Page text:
thermostat if you do not already have one and can help you program it if you do.
- If you have hot water radiators, place reflective panels behind them to radiate heat into the room instead of heating the wall. Make sure to bleed the extra air and steam out of your radiators so that they heat more efficiently.
If your existing furnace or boiler is at the end of its life, or you are looking to replace it, there are highly energy efficient models (90-95% efficient as opposed to a standard model that is around 75%). Though it may cost a bit more upfront, the major savings it will create over time makes the purchase worthwhile. Gas condensing models with variable fans are a characteristic that is superior to a standard model.
Traditionally, installers oversize heating systems to ensure that they can meet the desired amount of heating on even the very coldest days – this means they are running inefficiently most of the time. Consider if you are okay with having an occasional slightly chilly day when the outdoors is particularly frigid in return for lower energy costs year-round – if so, get a slightly smaller unit after talking with your installer. You should also consider switching to renewable heating and cooling sources to almost entirely reduce your need for fossil fuel heat.
#3 AIR CONDITIONING
Before you turn on the AC, make sure you have maxed out the strategies for passive
heating and cooling defined above. Keep your AC off whenever you can – in moderately
warm weather, at night or when you’re not at home – it is much more expensive to cool
with AC than fans and natural air flow.
Here are the basic principles for using air conditioning efficiently are similar but inverse to those as for heating:
- Lowering the temperature the last few marginal degrees on the temperature controls cost proportionately a great amount. Turn the temperature up a few degrees – cooling to 78 is significantly less costly than cooling to 75, which is much less costly than cooling to 70.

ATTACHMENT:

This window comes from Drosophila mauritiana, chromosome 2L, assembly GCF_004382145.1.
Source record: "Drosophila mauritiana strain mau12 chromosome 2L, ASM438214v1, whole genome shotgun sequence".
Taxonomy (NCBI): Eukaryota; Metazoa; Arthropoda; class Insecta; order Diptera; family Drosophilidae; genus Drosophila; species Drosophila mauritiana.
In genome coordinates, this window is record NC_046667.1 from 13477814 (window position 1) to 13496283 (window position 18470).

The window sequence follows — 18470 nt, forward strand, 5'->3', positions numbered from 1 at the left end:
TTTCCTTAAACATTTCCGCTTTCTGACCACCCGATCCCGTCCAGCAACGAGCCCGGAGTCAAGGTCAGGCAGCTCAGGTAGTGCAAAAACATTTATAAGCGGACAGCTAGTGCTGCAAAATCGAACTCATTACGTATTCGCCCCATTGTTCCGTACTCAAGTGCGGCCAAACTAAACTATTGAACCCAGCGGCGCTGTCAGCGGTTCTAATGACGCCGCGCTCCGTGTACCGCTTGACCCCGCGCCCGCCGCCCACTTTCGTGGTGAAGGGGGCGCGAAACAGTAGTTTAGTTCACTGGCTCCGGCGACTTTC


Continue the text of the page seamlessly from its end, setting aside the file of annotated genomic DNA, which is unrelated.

- Keep your AC grills and filters clear of dust that would otherwise make the AC unit have to work much harder than it needs to. For many central AC units, the filter for the AC and the furnace is the same.
- Use your programmable thermostat the same way – have the AC scheduled to turn off when no one is home and set it for a comfortable temperature when people return.
If your air conditioner is at the end of its life, or you are looking to replace it, get a highly energy efficient model as indicated by its Seasonal Energy Efficiency Ratio (SEER). The current minimum legally allowed SEER rating for newly installed AC’s is 13 but they go as high as 23. While models with the higher ratings may cost a bit more upfront, the major energy savings it allows over time will make the purchase worthwhile.
Traditionally, installers tend to oversize air conditioning systems to ensure that they can meet the desired amount of cooling on even the very hottest days. In this case it means they are running inefficiently most of the time. Consider if you are okay with having an occasional slightly too warm day in return for lower energy costs in the long term. If so, it is good to get a slightly smaller unit after consulting with your installer. You should also consider switching to renewable heating and cooling sources to almost entirely displacing your need for fossil fuel powered heating and cooling.
#4 HUMIDITY LEVEL ADJUSTMENT
Humidity levels have a strong influence on both home comfort and overall energy use. A humidifier connected to your furnace/boiler and a central AC uses slightly more electricity but saves substantially on heating and cooling by allowing your home to be more comfortable at either lower winter air temperatures or higher summer air temperatures. The overall rule of thumb is to humidify in the winter dehumidify in the summer.
Here is a chart from the website of a builder Tim Carter:
Outside temp Relative humidity
Exhaust fans in bathrooms also reduce humidity, so it is more important to use them in the summer than in the winter.